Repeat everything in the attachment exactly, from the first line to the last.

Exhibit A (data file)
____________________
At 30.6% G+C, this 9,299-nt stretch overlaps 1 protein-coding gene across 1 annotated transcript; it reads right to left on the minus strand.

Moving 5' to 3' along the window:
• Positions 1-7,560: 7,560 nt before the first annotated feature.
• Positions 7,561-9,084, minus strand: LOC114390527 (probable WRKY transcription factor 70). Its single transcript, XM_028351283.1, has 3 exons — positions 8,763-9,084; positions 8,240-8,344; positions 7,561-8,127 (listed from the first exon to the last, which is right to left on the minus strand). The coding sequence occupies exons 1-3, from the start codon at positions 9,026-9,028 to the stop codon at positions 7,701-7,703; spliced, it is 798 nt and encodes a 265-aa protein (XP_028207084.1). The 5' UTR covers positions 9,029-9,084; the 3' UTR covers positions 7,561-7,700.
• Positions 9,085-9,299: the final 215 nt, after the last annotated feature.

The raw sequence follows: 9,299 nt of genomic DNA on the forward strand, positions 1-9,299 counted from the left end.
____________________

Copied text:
At 30.6% G+C, this 9,299-nt stretch overlaps 1 protein-coding gene across 1 annotated transcript; it reads right to left on the minus strand.

Moving 5' to 3' along the window:
• Positions 1-7,560: 7,560 nt before the first annotated feature.
• Positions 7,561-9,084, minus strand: LOC114390527 (probable WRKY transcription factor 70). Its single transcript, XM_028351283.1, has 3 exons — positions 8,763-9,084; positions 8,240-8,344; positions 7,561-8,127 (listed from the first exon to the last, which is right to left on the minus strand). The coding sequence occupies exons 1-3, from the start codon at positions 9,026-9,028 to the stop codon at positions 7,701-7,703; spliced, it is 798 nt and encodes a 265-aa protein (XP_028207084.1). The 5' UTR covers positions 9,029-9,084; the 3' UTR covers positions 7,561-7,700.
• Positions 9,085-9,299: the final 215 nt, after the last annotated feature.

The raw sequence follows: 9,299 nt of genomic DNA on the forward strand, positions 1-9,299 counted from the left end.